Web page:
Others, including Sweden, Slovakia and Argentina, urged Iraqi authorities to uphold the rights to freedom of expression and peaceful assembly, including through ceasing intimidation and threats against the media.

The US urged Iraqi authorities to halt the excessive use of violence, while France and Estonia called for a lifting of restrictions on the internet and social media. 

Iraqis take part in an anti-government protest in Karbala on 12 November (AFP)
Iraqis take part in an anti-government protest in Karbala on 12 November (AFP)


The strongest intervention came from the Netherlands, which called out the Iraqi government for its claim that it was “protecting” demonstrators, with the Dutch representative noting that the use of live ammunition and tear gas to intentionally hurt and kill protesters was unlawful and disproportionate. 

Others addressed the issues that initially brought protesters to the streets, urging Iraqi authorities to combat corruption, reduce poverty, halt executions, and end discrimination faced by families with perceived Islamic State (IS) affiliations. Yet, such recommendations were few and far between, and many were vaguely worded, making implementation nearly impossible to measure.

Many states failed to mention the violent suppression of protests altogether. States that did raise violations committed in the context of the protests failed to address the root causes or to come out strongly in support of protesters’ demands. 

Rampant corruption

Iraqis are not simply calling for a reduction in poverty or corruption. They want a total overhaul of the ethno-sectarian quota system and the constitution that props it up. Both were imposed on Iraqis by the occupying forces and exiled elites in the aftermath of the 2003 invasion.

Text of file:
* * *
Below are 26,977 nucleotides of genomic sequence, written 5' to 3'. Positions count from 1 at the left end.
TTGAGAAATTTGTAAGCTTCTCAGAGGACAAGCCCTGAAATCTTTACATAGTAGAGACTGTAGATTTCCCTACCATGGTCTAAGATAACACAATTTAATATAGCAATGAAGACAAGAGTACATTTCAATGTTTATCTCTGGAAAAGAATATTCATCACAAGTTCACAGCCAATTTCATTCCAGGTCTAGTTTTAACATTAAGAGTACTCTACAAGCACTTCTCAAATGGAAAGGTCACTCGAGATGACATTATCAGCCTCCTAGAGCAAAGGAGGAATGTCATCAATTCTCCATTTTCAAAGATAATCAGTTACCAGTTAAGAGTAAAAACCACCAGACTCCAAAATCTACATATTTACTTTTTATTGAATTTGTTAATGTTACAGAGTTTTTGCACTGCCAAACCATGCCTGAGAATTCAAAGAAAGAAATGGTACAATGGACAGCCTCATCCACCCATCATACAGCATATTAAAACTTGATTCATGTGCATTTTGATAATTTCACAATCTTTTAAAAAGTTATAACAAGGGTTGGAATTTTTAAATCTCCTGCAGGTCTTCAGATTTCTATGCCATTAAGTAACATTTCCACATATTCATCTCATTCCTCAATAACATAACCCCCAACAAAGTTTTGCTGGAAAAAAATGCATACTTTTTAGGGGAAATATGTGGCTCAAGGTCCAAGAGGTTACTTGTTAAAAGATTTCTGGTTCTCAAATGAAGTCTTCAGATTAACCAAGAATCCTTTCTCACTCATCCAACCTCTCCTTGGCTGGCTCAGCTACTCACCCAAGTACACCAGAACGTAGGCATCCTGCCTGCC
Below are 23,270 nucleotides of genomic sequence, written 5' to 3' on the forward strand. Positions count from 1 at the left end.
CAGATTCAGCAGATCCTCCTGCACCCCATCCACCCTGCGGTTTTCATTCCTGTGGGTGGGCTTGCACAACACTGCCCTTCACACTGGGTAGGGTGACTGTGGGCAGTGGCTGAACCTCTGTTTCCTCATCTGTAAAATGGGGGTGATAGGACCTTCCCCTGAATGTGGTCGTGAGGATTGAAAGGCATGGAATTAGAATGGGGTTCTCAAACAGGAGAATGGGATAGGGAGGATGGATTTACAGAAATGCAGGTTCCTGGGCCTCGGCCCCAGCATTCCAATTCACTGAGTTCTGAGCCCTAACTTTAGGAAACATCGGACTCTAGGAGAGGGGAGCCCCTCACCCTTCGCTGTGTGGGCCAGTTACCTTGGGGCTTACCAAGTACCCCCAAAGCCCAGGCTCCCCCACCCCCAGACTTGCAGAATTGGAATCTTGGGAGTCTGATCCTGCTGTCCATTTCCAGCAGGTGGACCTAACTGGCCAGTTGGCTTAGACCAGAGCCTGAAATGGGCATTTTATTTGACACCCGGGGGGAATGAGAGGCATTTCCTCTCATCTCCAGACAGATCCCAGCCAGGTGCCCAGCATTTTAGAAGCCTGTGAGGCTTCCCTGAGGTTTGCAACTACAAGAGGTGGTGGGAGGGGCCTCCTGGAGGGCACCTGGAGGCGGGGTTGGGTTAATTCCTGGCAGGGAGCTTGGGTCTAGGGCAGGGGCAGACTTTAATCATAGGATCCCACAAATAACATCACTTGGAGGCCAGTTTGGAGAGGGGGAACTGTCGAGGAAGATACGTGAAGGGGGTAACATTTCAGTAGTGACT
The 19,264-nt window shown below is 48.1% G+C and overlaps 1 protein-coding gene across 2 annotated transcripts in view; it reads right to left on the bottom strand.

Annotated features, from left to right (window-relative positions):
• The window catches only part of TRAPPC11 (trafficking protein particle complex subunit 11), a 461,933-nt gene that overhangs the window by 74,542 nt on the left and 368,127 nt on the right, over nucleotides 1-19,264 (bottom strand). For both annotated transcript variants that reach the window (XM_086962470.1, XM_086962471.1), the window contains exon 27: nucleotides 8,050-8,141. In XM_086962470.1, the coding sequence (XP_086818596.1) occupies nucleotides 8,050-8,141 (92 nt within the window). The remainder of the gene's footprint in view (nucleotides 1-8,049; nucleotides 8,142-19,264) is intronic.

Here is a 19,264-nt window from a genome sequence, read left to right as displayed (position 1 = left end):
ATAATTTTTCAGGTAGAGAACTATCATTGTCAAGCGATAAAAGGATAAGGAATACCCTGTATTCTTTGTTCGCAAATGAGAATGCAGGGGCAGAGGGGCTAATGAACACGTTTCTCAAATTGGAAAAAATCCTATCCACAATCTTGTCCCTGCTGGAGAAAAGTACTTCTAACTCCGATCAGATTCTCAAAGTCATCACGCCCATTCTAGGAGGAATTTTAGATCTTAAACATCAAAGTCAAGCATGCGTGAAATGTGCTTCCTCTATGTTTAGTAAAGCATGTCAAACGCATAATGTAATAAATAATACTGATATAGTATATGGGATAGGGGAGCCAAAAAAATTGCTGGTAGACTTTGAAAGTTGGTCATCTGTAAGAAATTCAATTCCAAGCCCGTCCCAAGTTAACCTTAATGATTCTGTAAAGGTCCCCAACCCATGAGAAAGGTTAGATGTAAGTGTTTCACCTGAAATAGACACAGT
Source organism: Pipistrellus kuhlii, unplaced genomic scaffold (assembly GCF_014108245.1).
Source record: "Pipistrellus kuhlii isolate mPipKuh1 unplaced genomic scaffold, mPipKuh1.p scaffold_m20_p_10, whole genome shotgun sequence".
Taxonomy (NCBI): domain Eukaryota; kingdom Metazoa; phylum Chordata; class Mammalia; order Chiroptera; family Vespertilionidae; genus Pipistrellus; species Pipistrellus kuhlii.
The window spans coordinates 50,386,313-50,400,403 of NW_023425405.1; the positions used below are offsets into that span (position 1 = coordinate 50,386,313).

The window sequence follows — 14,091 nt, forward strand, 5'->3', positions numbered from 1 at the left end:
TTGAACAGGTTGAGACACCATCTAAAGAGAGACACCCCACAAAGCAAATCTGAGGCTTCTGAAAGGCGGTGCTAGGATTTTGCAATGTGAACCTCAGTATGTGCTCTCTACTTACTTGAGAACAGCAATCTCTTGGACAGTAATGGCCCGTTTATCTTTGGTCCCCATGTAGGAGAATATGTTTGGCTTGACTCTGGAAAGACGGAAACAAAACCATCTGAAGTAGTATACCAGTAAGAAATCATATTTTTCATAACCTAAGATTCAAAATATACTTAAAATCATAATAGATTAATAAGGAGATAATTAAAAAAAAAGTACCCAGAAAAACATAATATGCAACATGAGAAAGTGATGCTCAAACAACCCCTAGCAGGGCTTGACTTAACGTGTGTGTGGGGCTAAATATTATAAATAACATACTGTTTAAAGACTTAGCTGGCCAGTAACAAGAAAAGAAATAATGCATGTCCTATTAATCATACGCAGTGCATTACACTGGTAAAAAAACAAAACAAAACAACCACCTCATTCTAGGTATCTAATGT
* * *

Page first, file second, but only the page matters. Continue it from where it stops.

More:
This system not only enables rampant corruption by dividing power and state resources between three main sects - Shia, Sunnis and Kurds - but it has also fuelled sectarian violence and allowed regional and Western powers to meddle in internal Iraqi affairs. Iraqis’ desires for sovereignty and a systemic overhaul of the political system explain why protesters have rejected US calls for early elections. 

Empty promises by Iraq's government fuel rage in the streets
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Iran, for its part, sidestepped any mention of demonstrations, calling on Iraqi authorities to “continue safeguarding the population against terrorism”. This is perhaps unsurprising, given the role of Tehran-backed militias in the protest crackdown.

The rumoured visit to Iraq late last month of Major General Qassem Soleimani, the head of Iran’s Islamic Revolutionary Guards Corps’ Quds Force, is largely seen as the reason for Prime Minister Adel Abdul-Mahdi’s U-turn on his earlier promise to resign and Muqtada al-Sadr’s sudden silence on the brutal suppression of protests. 

The lack of a strong, unified voice in the face of Iraq’s blatant disregard for its human rights obligations attests to the indifference of the international community to the plight of Iraqis. It may have also further emboldened Iraqi authorities and their allies in their brutal crackdown on demonstrators.  

The views expressed in this article belong to the author and do not necessarily reflect the editorial policy of Middle East Eye.

Taif Alkhudary is an Iraqi-British journalist and research assistant at the LSE Middle East Centre, where she works on the post-2003 political system in Iraq. She tweets @AlkTaif.